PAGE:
Archives for : Quips & Quotes

Quote From Eleanor Roosevelt

Yesterday is History

Tomorrow is a Mystery

Today is a GIFT                                ~ Eleanor Roosevelt



The Bible study I have the privilege to facilitate this January will be an introspective look at what it means to live in the day. Living in The Day does not come easily in our fast-paced performing, producing, and power-hungering world. But TODAY is a one-time offer. May we be open the GIFT of TODAY and use it well & wisely.

Psalm 118:24 says it this way; “This is the day the Lord has made, let us rejoice and be glad in it.”

~ Mary Z.

Quips & Quotes


In November our hearts turn toward the Thanksgiving holiday and the practice of being thankful. That is a wonderful thing! This quote speaks to how an experience of thanksgiving can happen every day.

Happiness cannot be traveled to, owned, earned, worn, or consumed. Happiness is the spiritual experience of living every minute with love, grace, and gratitude.           ~ Denis Waitley

~ MZ

Educational Quips & Quotes

Educational (?) Quips and Quotes


These three quips/quotes are attributed to E. C. McKenzie:

  • Some students drink at the fountain of knowledge. Others just gargle.


  • Sign on a high school bulletin board in Dallas: “Free every Monday through Friday—knowledge.  Bring your own container.


  • School teachers are not fully appreciated by parents until it rains all day Saturday.



One teacher recently retired with half a million dollars after 30 years of working hard, caring, dedicating herself and totally immersing herself in the problems of students.  That gave her $50.  The rest came from the death of a rich uncle.    ~ Milton Berle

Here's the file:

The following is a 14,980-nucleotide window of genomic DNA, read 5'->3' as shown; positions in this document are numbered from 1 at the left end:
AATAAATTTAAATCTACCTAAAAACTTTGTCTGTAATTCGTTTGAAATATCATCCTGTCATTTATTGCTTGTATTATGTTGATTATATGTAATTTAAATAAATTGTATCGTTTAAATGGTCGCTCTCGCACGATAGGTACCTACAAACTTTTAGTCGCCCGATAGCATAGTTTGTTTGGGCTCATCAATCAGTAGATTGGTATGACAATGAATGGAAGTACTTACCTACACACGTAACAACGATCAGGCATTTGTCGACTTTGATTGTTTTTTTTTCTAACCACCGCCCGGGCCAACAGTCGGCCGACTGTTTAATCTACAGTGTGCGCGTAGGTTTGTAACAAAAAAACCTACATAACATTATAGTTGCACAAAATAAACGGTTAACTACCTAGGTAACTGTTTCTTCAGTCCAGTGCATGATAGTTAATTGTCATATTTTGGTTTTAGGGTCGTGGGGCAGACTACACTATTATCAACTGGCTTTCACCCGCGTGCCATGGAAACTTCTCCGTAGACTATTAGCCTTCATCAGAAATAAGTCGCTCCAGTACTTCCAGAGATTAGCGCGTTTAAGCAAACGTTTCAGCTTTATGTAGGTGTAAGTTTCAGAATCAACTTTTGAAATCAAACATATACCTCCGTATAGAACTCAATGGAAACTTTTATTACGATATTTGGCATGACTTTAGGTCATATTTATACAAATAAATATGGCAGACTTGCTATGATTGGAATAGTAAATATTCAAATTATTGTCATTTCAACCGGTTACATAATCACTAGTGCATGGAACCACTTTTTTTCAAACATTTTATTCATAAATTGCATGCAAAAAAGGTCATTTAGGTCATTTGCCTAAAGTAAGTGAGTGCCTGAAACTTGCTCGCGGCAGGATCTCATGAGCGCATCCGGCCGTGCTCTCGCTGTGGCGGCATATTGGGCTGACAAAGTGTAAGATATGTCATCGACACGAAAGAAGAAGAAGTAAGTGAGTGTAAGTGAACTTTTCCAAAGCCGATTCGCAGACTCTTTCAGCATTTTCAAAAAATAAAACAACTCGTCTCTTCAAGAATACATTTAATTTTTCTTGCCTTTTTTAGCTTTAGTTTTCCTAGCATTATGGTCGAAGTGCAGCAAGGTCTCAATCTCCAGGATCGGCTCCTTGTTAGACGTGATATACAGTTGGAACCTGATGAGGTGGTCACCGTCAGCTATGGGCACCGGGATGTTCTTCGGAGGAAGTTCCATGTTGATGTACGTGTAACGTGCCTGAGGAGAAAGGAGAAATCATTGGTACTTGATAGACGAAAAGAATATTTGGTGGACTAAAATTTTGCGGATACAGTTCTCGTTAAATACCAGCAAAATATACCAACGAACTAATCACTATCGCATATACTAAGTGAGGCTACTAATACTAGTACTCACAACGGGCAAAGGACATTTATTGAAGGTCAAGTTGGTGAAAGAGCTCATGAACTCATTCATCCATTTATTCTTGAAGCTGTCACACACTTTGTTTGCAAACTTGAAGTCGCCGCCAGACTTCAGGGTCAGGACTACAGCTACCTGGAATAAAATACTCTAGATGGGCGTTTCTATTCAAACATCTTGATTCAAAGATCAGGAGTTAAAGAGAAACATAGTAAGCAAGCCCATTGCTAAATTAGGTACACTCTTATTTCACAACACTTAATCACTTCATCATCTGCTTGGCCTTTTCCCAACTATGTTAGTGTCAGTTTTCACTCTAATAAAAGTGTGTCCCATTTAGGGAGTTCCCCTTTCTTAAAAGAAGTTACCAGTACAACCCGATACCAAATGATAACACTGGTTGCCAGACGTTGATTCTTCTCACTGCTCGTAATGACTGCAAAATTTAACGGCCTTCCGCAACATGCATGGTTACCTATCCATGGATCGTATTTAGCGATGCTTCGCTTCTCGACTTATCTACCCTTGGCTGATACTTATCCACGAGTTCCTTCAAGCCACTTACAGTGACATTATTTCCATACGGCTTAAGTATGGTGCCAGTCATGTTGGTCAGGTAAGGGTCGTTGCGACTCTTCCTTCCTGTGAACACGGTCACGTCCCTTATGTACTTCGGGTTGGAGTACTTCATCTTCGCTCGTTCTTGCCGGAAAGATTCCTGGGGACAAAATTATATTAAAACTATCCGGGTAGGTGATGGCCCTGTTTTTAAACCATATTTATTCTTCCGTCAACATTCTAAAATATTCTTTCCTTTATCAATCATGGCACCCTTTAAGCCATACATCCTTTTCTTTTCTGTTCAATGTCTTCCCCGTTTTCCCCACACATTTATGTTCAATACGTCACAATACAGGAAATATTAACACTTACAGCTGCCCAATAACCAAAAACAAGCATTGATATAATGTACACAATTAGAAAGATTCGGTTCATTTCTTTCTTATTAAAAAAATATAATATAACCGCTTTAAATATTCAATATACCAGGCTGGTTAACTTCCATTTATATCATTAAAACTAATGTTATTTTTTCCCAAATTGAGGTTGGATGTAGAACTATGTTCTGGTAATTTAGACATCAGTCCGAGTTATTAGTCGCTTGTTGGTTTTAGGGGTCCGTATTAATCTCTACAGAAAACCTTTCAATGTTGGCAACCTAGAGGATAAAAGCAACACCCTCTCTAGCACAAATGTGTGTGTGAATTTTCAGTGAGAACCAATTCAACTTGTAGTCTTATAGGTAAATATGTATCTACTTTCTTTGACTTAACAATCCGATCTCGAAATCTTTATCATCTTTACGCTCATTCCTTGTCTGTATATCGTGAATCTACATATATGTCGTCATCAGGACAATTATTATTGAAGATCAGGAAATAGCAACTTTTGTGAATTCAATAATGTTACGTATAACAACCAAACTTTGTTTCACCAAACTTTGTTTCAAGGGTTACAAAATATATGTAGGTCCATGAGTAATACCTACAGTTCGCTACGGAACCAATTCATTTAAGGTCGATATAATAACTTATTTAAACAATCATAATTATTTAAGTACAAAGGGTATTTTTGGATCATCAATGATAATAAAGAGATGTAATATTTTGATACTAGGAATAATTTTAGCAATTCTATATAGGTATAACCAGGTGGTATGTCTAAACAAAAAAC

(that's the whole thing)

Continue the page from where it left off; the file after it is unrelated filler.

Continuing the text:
The object of teaching a child is to enable him to get along without his teacher.  ~ Elbert Hubbard


There are worse crimes than burning books.  One of them is not reading them.  ~ Joseph Brodsky

August is for Picnics

August is for Picnics

I enjoyed these quotes from the July/August 2015 Midwest Living:


Coolers, blankets and tunes for dance.

Lots of food and lots of ants.


The salad bowl just marched away.


From Ants at the Picnic, a 2006 children’s book by Minneapolis author Michael Dahl.


We hope that, when the insects take over the world, they will remember with gratitude how we took them along on all our picnics.

Bill Vaughan, staff writer for the Kansas City Star.


And the ultimate picnic . . .

“As a kid, I was taught that if you opened the Bible in the middle you’d probably land on the book of Psalms, and near the middle is everyone’s favorite, the 23rd, with this line: ‘You prepare a table before me in the presence of my enemies.’

“I don’t know how many times I’ve read or recited this Psalm without pondering what that line actually means, but here is my take on it.  When things are a bit tense, when life is not boring at its best, then the potential for disaster is just around the corner, when your enemies are all around . . . that’s when God lays out the red-checkered picnic cloth and says, ‘Oooo, this is a nice place.  Let’s hang out here together for a while, just you and me.”

David Brazzeal, “Pray Like a Gourmet: Creative Ways to Feed Your Soul”





Freedom Isn’t Free

FREEDOM – –  isn’t free

Here’s what three American presidents had to say about it:

America will never be destroyed from the outside.  If we falter and lose our freedoms, it will be because we destroyed ourselves.                  Abraham Lincoln, 16th President (1860-65)


Freedom is never more than one generation away from extinction.  We didn’t pass it to our children in the bloodstream.  It must be fought for, protected, and handed on for them to do the same.

Ronald Reagan, 40th President (1981-89)


We hold these truths to be self-evident:  that all men are created equal; that they are endowed by their Creator with certain unalienable rights; that among these are life, liberty, and the pursuit of happiness.                                                               Thomas Jefferson, 3rd President (1801-09)